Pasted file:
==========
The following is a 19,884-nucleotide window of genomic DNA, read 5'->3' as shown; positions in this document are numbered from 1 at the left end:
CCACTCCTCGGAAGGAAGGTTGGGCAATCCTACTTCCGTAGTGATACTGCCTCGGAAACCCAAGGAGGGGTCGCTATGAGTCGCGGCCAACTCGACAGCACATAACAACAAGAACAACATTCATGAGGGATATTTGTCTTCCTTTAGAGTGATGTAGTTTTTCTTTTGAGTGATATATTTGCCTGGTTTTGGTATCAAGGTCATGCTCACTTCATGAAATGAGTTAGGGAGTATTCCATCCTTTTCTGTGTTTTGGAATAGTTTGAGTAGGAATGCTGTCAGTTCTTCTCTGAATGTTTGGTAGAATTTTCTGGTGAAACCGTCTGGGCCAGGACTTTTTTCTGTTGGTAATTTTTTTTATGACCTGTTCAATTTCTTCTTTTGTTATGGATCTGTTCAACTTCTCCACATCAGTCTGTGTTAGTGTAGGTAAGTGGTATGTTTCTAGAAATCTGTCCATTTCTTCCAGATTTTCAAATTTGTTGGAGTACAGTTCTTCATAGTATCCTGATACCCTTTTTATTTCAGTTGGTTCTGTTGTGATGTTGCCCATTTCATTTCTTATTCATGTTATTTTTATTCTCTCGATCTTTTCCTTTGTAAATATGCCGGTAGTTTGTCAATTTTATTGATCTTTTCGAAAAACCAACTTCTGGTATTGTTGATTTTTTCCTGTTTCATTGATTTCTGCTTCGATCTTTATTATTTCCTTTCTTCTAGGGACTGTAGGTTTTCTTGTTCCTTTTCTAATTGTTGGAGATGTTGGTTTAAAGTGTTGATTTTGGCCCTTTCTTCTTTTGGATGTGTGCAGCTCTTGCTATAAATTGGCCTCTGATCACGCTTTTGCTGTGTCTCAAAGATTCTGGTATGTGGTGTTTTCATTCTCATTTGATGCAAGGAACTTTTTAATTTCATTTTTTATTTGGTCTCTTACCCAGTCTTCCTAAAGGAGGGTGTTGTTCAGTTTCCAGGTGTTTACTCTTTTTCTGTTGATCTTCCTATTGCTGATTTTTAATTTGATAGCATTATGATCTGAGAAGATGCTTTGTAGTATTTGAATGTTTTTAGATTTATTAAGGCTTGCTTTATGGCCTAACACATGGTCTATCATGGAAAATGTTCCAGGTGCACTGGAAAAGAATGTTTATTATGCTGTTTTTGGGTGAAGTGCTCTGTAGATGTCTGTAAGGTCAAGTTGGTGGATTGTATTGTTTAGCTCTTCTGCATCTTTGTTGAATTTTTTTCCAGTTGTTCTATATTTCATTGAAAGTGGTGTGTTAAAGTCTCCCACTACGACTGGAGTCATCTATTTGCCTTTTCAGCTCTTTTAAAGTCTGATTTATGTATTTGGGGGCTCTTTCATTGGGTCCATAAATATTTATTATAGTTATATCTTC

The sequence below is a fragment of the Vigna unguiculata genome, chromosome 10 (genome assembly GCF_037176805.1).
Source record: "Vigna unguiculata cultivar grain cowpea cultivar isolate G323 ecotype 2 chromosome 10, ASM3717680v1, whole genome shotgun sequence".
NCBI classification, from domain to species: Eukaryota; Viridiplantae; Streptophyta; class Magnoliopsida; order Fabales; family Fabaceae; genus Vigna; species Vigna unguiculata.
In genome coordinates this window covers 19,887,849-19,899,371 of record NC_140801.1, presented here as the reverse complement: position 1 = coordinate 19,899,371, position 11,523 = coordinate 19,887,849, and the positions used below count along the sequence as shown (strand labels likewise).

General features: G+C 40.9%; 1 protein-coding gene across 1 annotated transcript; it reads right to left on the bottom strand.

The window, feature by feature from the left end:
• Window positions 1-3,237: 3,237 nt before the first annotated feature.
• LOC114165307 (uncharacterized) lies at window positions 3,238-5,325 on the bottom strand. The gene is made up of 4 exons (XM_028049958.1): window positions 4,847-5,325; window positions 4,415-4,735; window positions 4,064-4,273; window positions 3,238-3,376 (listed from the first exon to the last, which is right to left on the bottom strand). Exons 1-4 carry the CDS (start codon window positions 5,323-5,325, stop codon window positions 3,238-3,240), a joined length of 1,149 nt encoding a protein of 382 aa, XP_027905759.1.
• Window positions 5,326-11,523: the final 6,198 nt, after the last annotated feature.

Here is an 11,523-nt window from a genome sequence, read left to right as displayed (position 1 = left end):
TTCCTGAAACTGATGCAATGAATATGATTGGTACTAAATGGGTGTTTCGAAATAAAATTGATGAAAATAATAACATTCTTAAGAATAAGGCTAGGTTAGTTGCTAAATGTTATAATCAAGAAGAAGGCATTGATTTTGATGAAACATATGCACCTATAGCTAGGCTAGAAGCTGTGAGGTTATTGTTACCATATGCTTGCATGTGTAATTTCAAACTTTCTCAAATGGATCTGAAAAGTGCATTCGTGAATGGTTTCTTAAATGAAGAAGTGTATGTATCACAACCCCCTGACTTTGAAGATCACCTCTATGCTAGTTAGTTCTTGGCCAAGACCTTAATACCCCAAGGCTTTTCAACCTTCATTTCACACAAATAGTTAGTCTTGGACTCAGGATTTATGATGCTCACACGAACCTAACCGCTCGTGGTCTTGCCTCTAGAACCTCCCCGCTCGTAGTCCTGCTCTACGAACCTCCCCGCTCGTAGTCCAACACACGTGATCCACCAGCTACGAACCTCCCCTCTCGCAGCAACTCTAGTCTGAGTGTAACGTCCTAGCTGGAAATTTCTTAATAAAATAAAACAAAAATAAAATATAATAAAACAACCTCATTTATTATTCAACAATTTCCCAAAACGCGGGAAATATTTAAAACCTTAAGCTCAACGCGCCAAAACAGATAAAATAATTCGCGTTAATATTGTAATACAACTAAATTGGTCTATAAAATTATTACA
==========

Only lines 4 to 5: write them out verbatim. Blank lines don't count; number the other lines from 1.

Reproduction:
Source record: "Vigna unguiculata cultivar grain cowpea cultivar isolate G323 ecotype 2 chromosome 10, ASM3717680v1, whole genome shotgun sequence".
NCBI classification, from domain to species: Eukaryota; Viridiplantae; Streptophyta; class Magnoliopsida; order Fabales; family Fabaceae; genus Vigna; species Vigna unguiculata.